Brian Stolarz was a young law associate at a firm in Washington, D.C., when, almost a decade ago, a senior partner dropped a pro bono file on his desk. The case involved a man named Alfred Dewayne Brown, a death row inmate at the Allan B. Polunsky Unit in Livingston, Texas, convicted of the 2003 murders of a veteran police officer and a shop clerk outside a check-cashing store in southeast Houston.
In March 2007, Stolarz flew to Texas to visit Brown. “The first time I met Dewayne, I knew he was innocent,” Stolarz says. “From my first job out of law school as a public defender in Brooklyn, New York, I gained an excellent bulls**t meter, excuse my language. But the second I saw Dewayne, it felt like a shot to my heart, as pure as when I held my daughter for the first time. I was positive he didn’t do it. And I was terrified. If I couldn’t prove it, I’d watch him die.”
During his 2005 trial, Brown had said he was sleeping at his girlfriend’s house at the time of the murders. But with a coerced grand jury and purposely concealed evidence that would have confirmed Brown’s alibi—as reported by Houston Chronicle columnist Lisa Falkenberg, in a series that would garner the paper its first Pulitzer Prize—he didn’t stand a chance.
In 2013, however, Brown finally had a stroke of luck. “A single piece of paper, practically a needle in a haystack, was found in an old case box... It was a subpoenaed phone record, requested from the prosecution, that proved he was at his girlfriend’s apartment the morning of the crime, confirming his alibi,” Stolarz recounts. “It was never turned over to his court-appointed attorney.”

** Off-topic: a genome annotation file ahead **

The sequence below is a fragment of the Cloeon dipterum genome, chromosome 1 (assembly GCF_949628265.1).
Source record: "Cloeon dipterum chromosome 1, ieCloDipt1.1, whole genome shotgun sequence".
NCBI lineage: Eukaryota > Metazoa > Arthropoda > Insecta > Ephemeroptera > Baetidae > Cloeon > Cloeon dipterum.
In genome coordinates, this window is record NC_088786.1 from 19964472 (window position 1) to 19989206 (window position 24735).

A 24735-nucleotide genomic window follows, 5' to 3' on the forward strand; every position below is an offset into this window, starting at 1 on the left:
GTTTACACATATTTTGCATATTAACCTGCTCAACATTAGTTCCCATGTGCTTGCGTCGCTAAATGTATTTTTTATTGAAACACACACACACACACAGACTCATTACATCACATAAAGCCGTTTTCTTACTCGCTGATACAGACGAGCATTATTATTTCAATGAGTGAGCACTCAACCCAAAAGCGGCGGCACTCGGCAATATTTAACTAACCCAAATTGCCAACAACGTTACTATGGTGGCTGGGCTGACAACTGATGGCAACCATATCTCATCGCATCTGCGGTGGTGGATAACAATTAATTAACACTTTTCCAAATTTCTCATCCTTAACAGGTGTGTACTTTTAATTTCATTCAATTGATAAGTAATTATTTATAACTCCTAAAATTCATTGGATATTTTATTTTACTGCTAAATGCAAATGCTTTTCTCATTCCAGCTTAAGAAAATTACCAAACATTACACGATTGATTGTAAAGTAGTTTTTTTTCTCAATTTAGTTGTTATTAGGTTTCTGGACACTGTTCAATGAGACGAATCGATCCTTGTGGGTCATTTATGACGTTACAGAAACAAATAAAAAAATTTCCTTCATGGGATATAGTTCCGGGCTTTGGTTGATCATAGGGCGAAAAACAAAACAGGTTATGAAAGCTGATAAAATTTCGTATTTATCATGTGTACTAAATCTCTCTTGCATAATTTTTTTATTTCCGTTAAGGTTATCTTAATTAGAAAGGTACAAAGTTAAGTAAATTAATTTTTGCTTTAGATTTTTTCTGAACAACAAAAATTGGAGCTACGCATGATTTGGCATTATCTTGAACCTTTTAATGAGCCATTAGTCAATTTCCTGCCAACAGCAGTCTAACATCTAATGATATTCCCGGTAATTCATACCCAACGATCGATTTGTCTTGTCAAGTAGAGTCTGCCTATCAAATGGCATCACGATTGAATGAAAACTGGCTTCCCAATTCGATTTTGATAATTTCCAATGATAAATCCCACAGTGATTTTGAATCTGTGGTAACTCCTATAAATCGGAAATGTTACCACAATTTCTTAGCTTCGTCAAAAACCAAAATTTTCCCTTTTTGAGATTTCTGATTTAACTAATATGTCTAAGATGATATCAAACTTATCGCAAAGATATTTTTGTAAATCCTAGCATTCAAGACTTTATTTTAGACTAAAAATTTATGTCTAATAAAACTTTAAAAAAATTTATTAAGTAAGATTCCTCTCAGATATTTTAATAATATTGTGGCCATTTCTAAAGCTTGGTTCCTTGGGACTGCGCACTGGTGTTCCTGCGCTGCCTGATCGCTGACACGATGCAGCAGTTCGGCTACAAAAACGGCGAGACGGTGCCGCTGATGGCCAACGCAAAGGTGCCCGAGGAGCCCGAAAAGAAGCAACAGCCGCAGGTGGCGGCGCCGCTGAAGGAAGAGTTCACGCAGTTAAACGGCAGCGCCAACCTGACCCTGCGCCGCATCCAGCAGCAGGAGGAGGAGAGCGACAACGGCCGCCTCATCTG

Brown walked out of prison a free man on June 8, 2015, after 12 years on death row. The next morning, Stolarz flew in, and the two spoke for the first time without bulletproof glass between them. They embraced in a tearful bear hug that spanned several minutes. Brown lifted Stolarz—a tall and solid guy—off the ground.
Brown’s exoneration would receive widespread attention, even leading former governor Rick Perry to comment on the recklessness of the prosecution. “[Brown’s] life was almost ruined,” he said, “because of an overzealous prosecutor who concealed exonerating evidence.”
The case inspired Stolarz to write a book, Grace and Justice on Death Row: The Race Against Time and Texas to Free an Innocent Man. To coincide with the book’s release this month, the author’s coming to Houston to do a reading at Brazos Bookstore. “I wrote the book for two reasons,” Stolarz says. “I wanted to tell Dewayne’s story, and I wanted to shed light on the broken justice system in this country.”
Despite having spent close to 23 hours a day in a confined cell on death row for a dozen years, Brown, Stolarz says, isn’t bitter. “The most beautiful part of the story is that Dewayne was innocent going in, innocent going out, but doesn’t have an ounce of hate in his heart,” Stolarz says. “The case still makes me angry and upset, but he’s not bitter and stays positive. It’s hard for me to understand, but his attitude brings me peace.”